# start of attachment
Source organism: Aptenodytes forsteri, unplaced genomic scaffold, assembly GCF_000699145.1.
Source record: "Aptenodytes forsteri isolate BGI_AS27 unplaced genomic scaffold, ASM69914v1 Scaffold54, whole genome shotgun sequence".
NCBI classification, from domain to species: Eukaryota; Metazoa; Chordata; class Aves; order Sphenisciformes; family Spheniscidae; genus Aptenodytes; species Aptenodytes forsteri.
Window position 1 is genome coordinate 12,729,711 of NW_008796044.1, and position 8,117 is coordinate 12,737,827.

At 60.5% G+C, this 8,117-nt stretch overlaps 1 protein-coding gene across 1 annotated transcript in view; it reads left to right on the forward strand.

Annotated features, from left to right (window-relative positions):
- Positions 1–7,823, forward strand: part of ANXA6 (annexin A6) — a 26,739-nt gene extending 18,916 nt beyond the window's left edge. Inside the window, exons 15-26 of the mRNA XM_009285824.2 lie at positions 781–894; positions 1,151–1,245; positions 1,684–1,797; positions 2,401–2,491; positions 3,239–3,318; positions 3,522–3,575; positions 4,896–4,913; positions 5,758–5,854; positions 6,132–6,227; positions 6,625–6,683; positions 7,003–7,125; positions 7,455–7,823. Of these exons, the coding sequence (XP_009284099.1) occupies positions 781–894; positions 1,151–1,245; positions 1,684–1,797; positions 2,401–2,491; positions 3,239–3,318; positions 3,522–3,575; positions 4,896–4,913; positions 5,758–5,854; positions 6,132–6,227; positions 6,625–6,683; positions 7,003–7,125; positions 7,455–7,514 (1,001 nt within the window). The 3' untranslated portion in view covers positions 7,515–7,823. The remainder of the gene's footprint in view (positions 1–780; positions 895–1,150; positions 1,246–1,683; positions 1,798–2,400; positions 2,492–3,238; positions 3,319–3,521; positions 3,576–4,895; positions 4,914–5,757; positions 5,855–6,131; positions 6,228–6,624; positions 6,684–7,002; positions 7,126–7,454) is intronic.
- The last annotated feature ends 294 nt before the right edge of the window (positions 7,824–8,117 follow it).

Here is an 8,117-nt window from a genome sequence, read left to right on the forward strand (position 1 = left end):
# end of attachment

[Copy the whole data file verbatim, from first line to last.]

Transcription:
Source organism: Aptenodytes forsteri, unplaced genomic scaffold, assembly GCF_000699145.1.
Source record: "Aptenodytes forsteri isolate BGI_AS27 unplaced genomic scaffold, ASM69914v1 Scaffold54, whole genome shotgun sequence".
NCBI classification, from domain to species: Eukaryota; Metazoa; Chordata; class Aves; order Sphenisciformes; family Spheniscidae; genus Aptenodytes; species Aptenodytes forsteri.
Window position 1 is genome coordinate 12,729,711 of NW_008796044.1, and position 8,117 is coordinate 12,737,827.

At 60.5% G+C, this 8,117-nt stretch overlaps 1 protein-coding gene across 1 annotated transcript in view; it reads left to right on the forward strand.

Annotated features, from left to right (window-relative positions):
- Positions 1–7,823, forward strand: part of ANXA6 (annexin A6) — a 26,739-nt gene extending 18,916 nt beyond the window's left edge. Inside the window, exons 15-26 of the mRNA XM_009285824.2 lie at positions 781–894; positions 1,151–1,245; positions 1,684–1,797; positions 2,401–2,491; positions 3,239–3,318; positions 3,522–3,575; positions 4,896–4,913; positions 5,758–5,854; positions 6,132–6,227; positions 6,625–6,683; positions 7,003–7,125; positions 7,455–7,823. Of these exons, the coding sequence (XP_009284099.1) occupies positions 781–894; positions 1,151–1,245; positions 1,684–1,797; positions 2,401–2,491; positions 3,239–3,318; positions 3,522–3,575; positions 4,896–4,913; positions 5,758–5,854; positions 6,132–6,227; positions 6,625–6,683; positions 7,003–7,125; positions 7,455–7,514 (1,001 nt within the window). The 3' untranslated portion in view covers positions 7,515–7,823. The remainder of the gene's footprint in view (positions 1–780; positions 895–1,150; positions 1,246–1,683; positions 1,798–2,400; positions 2,492–3,238; positions 3,319–3,521; positions 3,576–4,895; positions 4,914–5,757; positions 5,855–6,131; positions 6,228–6,624; positions 6,684–7,002; positions 7,126–7,454) is intronic.
- The last annotated feature ends 294 nt before the right edge of the window (positions 7,824–8,117 follow it).

Here is an 8,117-nt window from a genome sequence, read left to right on the forward strand (position 1 = left end):